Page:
Electrical Connections

28 February 2009

To connect your Zumo or any other electrical device requiring a switched power supply, you can tap into the CAN-Bus connector on the 'tank'.

To get under the fake tank, you need to remove the seat and six torx bolts. Four on the top tank panel, and two either side of the headstock, mounted in the black plastic that forms part of the ignition/socket assembly:

The tank panel now lifts straight off but be careful of the power socket wiring underneath:

A closer look at the power socket wiring connector:

The wires are attacked with a spring clip. You have to press down with your thumb to release it, then pull straight off the socket:

Ooh look, what is this mysterious black box thing attached directly on top of the battery? Notice as well the space between the battery and the airbox. This vertical gap will accomodate the newer Autocom units. Or a secret supply of currency.

Pull it out of the mounting clips, and remove the black cap. There is another spring clip holding the black cap on. And inside? This:

Which is our very obviously placed GPS connector. To connect your GPS unit to this can-bus controlled switched supply that stays on for a few minutes when you turn the engine off, you will need part number 80 00 0 611 656 (UK) or 83 30 0 413 585 (US - can someone verify please?) from your friendly local BMW Dealer:

You could buy the cable ready-made from Touratech if you don't want to butcher your original cable.

CAN-Bus Ready Made Cable
from Touratech

Alternative Options:

You could wire your Zumo directly back to the battery with an in-line fuse. You can buy the ready made cable from touratech:

Or you could wire your cable to a DIN plug and plug it into the DIN accessory socket next to the ignition. The plug cost around £3, but you can buy a ready-made cable from touratech:

Other Electrical Connections:

NOTE: Powerlet and BMW/DIN sockets are the same size, and the plugs are interchangeable. They are the same thing. Cigar sockets & plugs are bigger, like the one in your car.

You can add an additional accessory socket to the right of the ignition key and power it from the CAN-Bus connector. There is a cut-out on the underside of the 'tank' panel to show where to place the additional socket You do not need an in-line fuse for CAN-Bus connections.

You can buy a socket kit ready-made to plug into the CAN-Bus from Powerlet

CAN-Bus can support up to 5amps, so electrical devices with a greater power draw (such as a heated jacket perhaps) will need an accessory socket. You could wire an additional accessory socket (BMW/DIN/Powerlet or cigar lighter size) to the right of the ignigition key (see picture above) and wire it back to the battery directly - this supply would not switch off with the ignition. You will need an in-line fuse between the socket and the battery.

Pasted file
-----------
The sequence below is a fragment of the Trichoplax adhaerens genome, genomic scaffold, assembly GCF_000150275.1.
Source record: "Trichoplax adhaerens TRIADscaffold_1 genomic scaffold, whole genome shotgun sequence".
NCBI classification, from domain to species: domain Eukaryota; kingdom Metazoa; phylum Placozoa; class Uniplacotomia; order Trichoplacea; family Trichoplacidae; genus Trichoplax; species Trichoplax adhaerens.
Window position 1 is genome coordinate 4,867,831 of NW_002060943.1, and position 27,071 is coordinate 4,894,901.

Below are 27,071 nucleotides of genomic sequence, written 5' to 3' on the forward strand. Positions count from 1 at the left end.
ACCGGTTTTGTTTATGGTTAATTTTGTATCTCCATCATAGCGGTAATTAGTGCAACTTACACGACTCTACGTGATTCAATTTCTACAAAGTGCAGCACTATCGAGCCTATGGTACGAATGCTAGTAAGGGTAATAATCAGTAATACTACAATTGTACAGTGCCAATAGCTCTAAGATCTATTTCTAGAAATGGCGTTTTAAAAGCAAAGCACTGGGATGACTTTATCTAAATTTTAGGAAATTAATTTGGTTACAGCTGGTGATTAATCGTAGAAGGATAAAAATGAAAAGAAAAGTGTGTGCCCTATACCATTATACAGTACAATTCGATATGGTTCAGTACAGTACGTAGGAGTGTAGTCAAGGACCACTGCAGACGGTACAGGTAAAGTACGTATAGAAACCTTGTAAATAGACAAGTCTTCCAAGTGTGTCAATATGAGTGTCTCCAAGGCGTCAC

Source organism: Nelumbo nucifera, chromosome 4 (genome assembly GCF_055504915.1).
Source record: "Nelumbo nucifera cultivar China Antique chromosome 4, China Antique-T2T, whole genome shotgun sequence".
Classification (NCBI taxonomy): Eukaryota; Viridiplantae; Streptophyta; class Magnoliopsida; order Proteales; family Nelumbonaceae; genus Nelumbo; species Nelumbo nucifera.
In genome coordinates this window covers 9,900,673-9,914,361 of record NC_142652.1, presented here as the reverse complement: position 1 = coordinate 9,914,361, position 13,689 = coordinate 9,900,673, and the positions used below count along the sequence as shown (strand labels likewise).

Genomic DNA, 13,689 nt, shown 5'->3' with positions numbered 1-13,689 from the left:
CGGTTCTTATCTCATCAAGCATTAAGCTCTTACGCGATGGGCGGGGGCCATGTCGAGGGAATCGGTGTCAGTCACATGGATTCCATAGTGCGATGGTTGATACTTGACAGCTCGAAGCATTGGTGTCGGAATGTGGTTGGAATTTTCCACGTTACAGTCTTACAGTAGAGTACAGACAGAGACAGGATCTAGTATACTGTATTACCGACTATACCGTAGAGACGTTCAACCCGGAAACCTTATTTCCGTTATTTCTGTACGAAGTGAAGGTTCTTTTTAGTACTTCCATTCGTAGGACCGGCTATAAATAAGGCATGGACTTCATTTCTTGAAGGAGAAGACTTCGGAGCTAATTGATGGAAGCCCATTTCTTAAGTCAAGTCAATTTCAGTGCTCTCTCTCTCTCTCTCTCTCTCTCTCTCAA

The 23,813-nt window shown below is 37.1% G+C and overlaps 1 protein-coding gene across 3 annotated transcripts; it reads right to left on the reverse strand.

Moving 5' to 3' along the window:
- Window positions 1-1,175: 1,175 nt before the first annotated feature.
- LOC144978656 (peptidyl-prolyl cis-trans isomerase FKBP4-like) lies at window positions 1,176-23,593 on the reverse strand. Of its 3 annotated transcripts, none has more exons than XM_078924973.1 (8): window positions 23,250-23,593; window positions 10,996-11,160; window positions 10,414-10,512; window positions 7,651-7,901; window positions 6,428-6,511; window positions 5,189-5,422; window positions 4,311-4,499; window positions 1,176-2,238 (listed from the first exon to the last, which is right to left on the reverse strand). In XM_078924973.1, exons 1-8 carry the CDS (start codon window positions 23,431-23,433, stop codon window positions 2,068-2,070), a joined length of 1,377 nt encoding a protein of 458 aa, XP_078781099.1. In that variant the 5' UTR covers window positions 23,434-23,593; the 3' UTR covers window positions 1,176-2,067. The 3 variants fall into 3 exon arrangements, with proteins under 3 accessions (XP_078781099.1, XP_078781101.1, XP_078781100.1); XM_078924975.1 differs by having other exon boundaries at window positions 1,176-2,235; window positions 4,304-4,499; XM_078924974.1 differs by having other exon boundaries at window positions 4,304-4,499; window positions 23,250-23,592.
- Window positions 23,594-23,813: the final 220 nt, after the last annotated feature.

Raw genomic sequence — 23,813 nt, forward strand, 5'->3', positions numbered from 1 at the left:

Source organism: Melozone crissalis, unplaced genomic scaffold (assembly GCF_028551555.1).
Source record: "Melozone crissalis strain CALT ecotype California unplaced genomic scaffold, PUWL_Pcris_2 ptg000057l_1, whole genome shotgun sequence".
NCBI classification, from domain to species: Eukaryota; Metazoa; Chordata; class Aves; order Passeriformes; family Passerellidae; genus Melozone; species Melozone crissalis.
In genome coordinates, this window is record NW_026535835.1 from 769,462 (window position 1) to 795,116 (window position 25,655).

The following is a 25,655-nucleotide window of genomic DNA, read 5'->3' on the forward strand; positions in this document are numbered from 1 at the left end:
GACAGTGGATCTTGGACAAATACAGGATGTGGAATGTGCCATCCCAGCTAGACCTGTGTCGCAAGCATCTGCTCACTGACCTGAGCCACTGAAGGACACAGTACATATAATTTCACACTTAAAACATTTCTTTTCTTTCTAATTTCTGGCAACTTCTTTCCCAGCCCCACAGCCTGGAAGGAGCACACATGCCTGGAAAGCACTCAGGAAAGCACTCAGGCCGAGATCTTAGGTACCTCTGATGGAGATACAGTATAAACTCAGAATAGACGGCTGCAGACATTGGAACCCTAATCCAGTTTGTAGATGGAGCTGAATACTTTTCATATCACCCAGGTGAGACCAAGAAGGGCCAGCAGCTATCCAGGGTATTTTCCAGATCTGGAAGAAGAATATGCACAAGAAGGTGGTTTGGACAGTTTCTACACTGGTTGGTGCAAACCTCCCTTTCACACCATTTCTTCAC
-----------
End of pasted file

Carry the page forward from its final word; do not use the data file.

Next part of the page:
You can buy a socket kit for the fake-tank cut-out, ready-made with inline fuse to wire directly back to the battery from Powerlet.

You can also buy handle-bar mounted sockets to wire back to the battery.

Touratech do a full dashboard for the 800GS/650GS(Twin) that includes an additional accessory socket.

Powerlet do a full range of Powerlet sockets and plugs, as well as Cigar sockets & plugs and SAE 2-pin connectors.

They also do adapters beween the different plug types.

Also a full range of power cables to power your iPod, radar detector, USB, heated clothing etc. from a Powerlet socket.

Finally, if you have several devices to wire back to the battery you might consider a fuse panel, like the one AP-1 Centech Fuse Panel from Nippy Norman in the UK

This little box means only one connector to the battery, then you can quickly add wires to the box and each line is fused, meaning no need for in-line fuse.

Hope this helps someone.


Deba Sheesh said...

Great blog! I really love how it is easy on my eyes and the information are well written. I am wondering how I might be notified whenever a new post has been made.
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Anonymous said...

Great. Thanks a ton. I got my TomTom Rider installed easily with these instructions. Karin, 2016 F700GS

About This Blog

I had been saving for a ST1300 for a long time, as it was clear that my Deauville wasn't up the task.

In November 2007 I saw pictures of the F800GS and ran to the dealers to place a deposit.

On 13th March 2008 I took delivery and have never regretted it.

On 13th April 2009 my 800GS joined me in Singapore for a new life and adventures...

This is my F800GS Blog.


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